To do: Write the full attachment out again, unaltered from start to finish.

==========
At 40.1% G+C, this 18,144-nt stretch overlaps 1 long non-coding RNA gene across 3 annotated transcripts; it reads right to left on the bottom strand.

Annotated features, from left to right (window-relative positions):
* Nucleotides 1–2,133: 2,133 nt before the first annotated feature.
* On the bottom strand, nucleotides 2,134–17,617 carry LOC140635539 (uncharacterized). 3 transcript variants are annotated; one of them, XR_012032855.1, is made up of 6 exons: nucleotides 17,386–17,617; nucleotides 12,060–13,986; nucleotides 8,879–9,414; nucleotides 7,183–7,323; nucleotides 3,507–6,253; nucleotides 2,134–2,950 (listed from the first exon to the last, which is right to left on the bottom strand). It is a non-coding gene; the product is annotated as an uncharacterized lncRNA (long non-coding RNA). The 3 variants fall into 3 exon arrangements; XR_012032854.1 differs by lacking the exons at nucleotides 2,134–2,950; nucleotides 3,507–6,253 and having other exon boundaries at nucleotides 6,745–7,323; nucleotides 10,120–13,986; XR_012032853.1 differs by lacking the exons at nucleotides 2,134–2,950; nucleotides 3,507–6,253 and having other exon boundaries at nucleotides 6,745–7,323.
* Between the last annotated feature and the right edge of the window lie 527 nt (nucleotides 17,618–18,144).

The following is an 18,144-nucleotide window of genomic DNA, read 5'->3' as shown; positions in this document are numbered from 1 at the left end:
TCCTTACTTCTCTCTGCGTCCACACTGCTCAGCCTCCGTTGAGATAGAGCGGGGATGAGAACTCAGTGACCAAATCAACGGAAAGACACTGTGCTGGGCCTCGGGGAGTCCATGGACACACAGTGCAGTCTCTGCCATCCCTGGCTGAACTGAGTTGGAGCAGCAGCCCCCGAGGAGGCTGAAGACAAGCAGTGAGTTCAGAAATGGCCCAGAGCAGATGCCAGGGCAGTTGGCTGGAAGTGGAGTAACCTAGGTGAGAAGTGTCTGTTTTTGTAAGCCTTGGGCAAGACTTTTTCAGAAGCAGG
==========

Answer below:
At 40.1% G+C, this 18,144-nt stretch overlaps 1 long non-coding RNA gene across 3 annotated transcripts; it reads right to left on the bottom strand.

Annotated features, from left to right (window-relative positions):
* Nucleotides 1–2,133: 2,133 nt before the first annotated feature.
* On the bottom strand, nucleotides 2,134–17,617 carry LOC140635539 (uncharacterized). 3 transcript variants are annotated; one of them, XR_012032855.1, is made up of 6 exons: nucleotides 17,386–17,617; nucleotides 12,060–13,986; nucleotides 8,879–9,414; nucleotides 7,183–7,323; nucleotides 3,507–6,253; nucleotides 2,134–2,950 (listed from the first exon to the last, which is right to left on the bottom strand). It is a non-coding gene; the product is annotated as an uncharacterized lncRNA (long non-coding RNA). The 3 variants fall into 3 exon arrangements; XR_012032854.1 differs by lacking the exons at nucleotides 2,134–2,950; nucleotides 3,507–6,253 and having other exon boundaries at nucleotides 6,745–7,323; nucleotides 10,120–13,986; XR_012032853.1 differs by lacking the exons at nucleotides 2,134–2,950; nucleotides 3,507–6,253 and having other exon boundaries at nucleotides 6,745–7,323.
* Between the last annotated feature and the right edge of the window lie 527 nt (nucleotides 17,618–18,144).

The following is an 18,144-nucleotide window of genomic DNA, read 5'->3' as shown; positions in this document are numbered from 1 at the left end:
TCCTTACTTCTCTCTGCGTCCACACTGCTCAGCCTCCGTTGAGATAGAGCGGGGATGAGAACTCAGTGACCAAATCAACGGAAAGACACTGTGCTGGGCCTCGGGGAGTCCATGGACACACAGTGCAGTCTCTGCCATCCCTGGCTGAACTGAGTTGGAGCAGCAGCCCCCGAGGAGGCTGAAGACAAGCAGTGAGTTCAGAAATGGCCCAGAGCAGATGCCAGGGCAGTTGGCTGGAAGTGGAGTAACCTAGGTGAGAAGTGTCTGTTTTTGTAAGCCTTGGGCAAGACTTTTTCAGAAGCAGG